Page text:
Friday, May 24, 2024

‘Don’t be afraid to seek help’ – football great Andy Townsend recalls ‘go sort yourself out’ attitude towards mental health

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The commentator told of being part of “glorious moments” with the Ireland team at Italia 90, including the Dublin homecoming that sent “shivers down your spine”. He also captained the Irish squad at the 1994 World Cup in the United States.

Townsend (60), who played for ­several English clubs including Chelsea and Aston Villa during a 20-year career, spoke about the stigmas around mental health in sport and the issues athletes faced.

“It’s something that nowadays we talk about an awful lot, but in all walks of life, particularly as a former footballer, it’s something that in my era we were encouraged to keep to ourselves,” he said.

“Any problems you had, you had to deal with them by looking in the mirror. Or perhaps before you switched the light off at night, you talked to your wife about. That was about it.

“It wasn’t something that you brought to the dressing room. It wasn’t something that you felt you wanted to necessarily share with others.

“Everybody had issues, problems, situations that I would love to have had the courage to maybe talk about and seek some help with.

“I’m a grandfather, I have two grandsons, and I think it’s so important now that people talk about any personal issues they have, any anxieties they have, any fears. I think all of that stuff has to come out.”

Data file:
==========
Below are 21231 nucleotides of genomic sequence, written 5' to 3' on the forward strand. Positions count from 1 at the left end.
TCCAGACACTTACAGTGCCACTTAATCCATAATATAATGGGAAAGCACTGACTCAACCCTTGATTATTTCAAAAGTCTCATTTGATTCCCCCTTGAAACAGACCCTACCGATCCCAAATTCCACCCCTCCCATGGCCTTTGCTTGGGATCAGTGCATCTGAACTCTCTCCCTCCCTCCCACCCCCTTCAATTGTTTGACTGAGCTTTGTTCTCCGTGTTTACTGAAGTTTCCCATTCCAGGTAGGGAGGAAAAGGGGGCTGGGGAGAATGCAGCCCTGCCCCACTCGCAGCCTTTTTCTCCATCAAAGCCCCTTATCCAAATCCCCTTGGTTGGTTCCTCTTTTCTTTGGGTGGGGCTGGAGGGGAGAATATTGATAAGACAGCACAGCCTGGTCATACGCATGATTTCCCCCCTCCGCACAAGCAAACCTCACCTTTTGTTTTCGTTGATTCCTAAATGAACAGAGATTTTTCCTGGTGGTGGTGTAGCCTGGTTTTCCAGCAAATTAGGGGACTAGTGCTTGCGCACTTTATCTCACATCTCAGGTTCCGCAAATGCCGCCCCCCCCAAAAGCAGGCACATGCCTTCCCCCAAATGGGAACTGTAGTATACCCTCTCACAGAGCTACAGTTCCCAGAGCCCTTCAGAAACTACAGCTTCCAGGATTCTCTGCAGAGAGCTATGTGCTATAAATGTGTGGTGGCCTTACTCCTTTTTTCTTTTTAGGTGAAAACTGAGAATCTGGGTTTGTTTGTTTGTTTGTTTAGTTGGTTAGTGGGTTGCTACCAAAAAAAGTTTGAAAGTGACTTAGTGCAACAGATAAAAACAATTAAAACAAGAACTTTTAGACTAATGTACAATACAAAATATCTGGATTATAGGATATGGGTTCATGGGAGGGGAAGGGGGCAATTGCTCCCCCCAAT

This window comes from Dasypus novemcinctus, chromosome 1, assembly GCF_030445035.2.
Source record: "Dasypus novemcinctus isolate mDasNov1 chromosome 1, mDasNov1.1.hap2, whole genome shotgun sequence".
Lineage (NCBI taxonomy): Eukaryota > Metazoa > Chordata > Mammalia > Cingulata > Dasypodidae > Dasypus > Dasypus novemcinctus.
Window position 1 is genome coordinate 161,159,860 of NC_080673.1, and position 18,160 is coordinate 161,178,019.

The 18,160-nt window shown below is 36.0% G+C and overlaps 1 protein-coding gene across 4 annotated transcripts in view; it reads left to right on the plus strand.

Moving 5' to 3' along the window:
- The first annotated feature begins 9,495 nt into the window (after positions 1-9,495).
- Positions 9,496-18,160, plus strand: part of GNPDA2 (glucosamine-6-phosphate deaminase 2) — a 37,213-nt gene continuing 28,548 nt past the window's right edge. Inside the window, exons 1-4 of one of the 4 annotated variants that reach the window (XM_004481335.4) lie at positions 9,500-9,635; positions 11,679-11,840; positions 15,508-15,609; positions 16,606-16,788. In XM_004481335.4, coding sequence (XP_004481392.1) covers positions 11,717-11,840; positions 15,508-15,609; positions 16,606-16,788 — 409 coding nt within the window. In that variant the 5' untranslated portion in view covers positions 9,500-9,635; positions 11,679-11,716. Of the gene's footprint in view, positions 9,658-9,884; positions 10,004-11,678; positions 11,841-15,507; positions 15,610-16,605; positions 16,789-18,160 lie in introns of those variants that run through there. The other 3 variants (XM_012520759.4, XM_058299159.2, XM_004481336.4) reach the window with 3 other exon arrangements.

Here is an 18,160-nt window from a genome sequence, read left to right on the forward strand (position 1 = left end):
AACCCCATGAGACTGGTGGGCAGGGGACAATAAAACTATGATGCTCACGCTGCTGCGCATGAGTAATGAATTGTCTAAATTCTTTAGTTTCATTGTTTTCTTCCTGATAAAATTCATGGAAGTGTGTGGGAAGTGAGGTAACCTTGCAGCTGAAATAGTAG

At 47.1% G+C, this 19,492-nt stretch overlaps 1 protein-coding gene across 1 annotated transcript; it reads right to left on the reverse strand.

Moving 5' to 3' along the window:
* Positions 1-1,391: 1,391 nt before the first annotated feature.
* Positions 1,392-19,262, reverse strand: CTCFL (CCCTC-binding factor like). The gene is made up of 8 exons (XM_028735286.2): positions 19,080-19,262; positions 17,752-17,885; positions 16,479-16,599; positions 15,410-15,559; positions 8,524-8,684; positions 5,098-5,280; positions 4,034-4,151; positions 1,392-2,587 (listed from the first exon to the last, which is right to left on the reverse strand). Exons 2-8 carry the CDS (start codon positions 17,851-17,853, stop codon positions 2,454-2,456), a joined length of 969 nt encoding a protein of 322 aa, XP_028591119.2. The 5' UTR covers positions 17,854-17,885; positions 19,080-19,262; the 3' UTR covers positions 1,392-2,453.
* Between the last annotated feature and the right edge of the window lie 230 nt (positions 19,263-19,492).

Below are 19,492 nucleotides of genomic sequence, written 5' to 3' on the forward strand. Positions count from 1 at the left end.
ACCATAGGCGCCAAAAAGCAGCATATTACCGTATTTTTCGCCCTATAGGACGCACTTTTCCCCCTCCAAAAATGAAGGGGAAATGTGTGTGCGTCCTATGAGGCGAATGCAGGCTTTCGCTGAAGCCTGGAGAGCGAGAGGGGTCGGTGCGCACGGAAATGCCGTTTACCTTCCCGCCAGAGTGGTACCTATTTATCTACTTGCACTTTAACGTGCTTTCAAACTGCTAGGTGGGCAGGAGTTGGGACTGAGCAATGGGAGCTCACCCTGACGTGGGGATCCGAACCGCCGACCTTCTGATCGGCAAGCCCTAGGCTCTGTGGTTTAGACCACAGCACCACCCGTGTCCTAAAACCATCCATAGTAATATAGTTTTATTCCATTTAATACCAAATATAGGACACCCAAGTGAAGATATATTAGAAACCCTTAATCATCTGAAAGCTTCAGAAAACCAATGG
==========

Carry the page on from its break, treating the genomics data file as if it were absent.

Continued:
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Townsend, who has worked as a broadcaster and pundit since he retired from football in 2000, said he coped with the demands that were placed on him.

However, he added that there were situations where it would have helped to have “somebody around the football club that you could actually go and talk to”.

Success in sport was decided by “fine margins”, he said, with clubs now enlisting professionals who focus on players’ mental health and not just their physical fitness.

“Clubs are quite rightly encouraging their players to be open and to admit when things aren’t going quite so well for them, rather than ‘go sort yourself out’.

“That’s how it used to be: ‘Don’t bring your problems to me, go sort yourself out and come back to me when you’re ready’.”

Townsend said the advice he would give his younger self would be to “not take everything too seriously” because the sport can be a “dog-eat-dog world”.

“The sun is going to shine tomorrow and you will live to fight another day. Along the way, there will be bumps and bruises, but don’t be afraid to seek out a bit of help if you need.

“Life can be tough for many different people for many different reasons, but it doesn’t matter what it is, there are people out there now that can help you and there are people that can get you back up on your feet.”

Townsend was speaking yesterday as he launched the #TalkMoreThanFootball campaign with Three, Chelsea FC and Aware.

Research has shown 26pc of Irish football fans have never talked about their mental health challenges.

A total of 56c of Irish fans say they have experienced a mental health disorder, while 54pc would like to talk about it more regularly.

Two-thirds would like to know how to broach the subject, while 43pc said seeing well-known people talk about mental health would help them to seek help.

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